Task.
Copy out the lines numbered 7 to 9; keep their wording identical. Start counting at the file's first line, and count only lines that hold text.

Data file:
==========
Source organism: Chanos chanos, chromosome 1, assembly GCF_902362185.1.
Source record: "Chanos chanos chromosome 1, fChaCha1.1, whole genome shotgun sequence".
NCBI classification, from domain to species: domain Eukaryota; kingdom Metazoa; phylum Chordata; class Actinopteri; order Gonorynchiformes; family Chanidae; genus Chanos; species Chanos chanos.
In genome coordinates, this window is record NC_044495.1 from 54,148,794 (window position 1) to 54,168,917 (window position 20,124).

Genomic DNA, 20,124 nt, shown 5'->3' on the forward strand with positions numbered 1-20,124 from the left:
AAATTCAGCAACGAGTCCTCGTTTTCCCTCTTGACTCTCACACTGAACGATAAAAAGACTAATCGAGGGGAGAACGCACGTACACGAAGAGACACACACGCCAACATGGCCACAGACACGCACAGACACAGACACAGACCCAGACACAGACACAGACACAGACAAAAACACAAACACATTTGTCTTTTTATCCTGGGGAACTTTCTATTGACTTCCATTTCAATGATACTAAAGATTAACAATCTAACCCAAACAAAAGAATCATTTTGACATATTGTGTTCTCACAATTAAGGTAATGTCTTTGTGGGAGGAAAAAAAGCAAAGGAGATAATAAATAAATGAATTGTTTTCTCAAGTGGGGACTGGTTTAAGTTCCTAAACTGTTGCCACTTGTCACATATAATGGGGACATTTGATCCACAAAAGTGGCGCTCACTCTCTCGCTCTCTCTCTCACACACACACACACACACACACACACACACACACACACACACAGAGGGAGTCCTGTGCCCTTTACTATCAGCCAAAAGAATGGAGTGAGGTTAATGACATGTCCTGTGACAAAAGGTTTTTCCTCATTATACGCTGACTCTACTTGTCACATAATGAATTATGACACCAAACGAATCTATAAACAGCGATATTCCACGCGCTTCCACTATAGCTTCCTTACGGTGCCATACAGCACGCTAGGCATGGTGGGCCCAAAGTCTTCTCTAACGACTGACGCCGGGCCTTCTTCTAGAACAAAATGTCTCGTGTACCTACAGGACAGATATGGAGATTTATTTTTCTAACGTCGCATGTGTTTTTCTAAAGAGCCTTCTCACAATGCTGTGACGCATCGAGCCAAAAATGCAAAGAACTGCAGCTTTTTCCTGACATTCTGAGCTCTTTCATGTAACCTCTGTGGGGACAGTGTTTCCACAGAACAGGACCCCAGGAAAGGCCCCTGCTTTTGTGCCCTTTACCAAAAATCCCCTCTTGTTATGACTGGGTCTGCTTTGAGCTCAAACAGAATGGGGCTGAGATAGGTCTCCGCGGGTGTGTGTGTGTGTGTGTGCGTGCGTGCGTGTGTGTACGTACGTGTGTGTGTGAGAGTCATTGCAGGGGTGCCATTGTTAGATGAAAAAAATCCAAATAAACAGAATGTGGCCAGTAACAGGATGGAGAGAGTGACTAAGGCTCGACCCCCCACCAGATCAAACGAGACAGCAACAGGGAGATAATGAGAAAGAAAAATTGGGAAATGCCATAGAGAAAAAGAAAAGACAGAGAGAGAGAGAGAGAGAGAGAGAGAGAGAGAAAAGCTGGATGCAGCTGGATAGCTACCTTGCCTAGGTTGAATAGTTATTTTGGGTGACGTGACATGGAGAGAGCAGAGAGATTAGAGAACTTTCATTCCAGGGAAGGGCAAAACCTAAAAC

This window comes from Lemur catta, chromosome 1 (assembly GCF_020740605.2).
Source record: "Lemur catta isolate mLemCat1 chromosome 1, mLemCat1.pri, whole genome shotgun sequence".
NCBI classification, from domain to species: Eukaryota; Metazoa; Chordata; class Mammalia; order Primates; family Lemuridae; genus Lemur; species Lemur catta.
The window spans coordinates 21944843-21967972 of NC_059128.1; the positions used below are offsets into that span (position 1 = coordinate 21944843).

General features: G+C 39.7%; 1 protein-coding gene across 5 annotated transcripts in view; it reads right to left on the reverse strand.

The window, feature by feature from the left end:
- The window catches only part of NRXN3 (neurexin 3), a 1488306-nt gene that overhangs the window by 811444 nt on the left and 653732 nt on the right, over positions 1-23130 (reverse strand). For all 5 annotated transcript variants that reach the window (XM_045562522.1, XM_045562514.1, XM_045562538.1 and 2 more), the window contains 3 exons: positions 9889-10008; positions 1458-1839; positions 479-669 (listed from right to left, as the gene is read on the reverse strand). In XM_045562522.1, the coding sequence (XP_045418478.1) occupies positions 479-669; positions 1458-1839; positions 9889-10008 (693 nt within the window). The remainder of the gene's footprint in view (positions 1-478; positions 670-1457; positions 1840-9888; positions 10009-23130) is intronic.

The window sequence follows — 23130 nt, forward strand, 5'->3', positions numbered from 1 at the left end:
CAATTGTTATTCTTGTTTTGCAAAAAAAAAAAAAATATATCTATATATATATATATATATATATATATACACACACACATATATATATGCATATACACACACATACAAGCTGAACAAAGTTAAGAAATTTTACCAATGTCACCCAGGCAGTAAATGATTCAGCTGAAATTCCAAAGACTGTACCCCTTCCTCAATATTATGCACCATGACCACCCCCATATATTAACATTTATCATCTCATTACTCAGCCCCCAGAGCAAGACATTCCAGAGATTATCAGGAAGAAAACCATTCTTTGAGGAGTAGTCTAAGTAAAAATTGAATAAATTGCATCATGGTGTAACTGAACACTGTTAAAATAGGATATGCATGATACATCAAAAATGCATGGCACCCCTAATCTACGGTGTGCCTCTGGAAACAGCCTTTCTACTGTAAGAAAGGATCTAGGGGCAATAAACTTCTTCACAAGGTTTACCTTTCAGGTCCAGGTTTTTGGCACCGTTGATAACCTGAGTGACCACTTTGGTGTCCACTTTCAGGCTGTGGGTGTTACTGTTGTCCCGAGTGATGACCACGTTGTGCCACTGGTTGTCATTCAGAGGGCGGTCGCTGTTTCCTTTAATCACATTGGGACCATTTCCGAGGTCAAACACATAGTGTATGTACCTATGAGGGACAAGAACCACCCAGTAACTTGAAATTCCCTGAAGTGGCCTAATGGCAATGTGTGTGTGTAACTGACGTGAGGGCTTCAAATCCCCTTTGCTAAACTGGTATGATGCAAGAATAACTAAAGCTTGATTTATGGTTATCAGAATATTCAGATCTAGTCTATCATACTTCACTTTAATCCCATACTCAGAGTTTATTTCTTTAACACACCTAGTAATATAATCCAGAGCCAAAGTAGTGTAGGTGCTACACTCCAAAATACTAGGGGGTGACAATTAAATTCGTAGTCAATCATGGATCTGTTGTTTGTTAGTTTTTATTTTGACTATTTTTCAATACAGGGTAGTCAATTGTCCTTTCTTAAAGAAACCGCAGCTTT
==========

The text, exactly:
This window comes from Lemur catta, chromosome 1 (assembly GCF_020740605.2).
Source record: "Lemur catta isolate mLemCat1 chromosome 1, mLemCat1.pri, whole genome shotgun sequence".
NCBI classification, from domain to species: Eukaryota; Metazoa; Chordata; class Mammalia; order Primates; family Lemuridae; genus Lemur; species Lemur catta.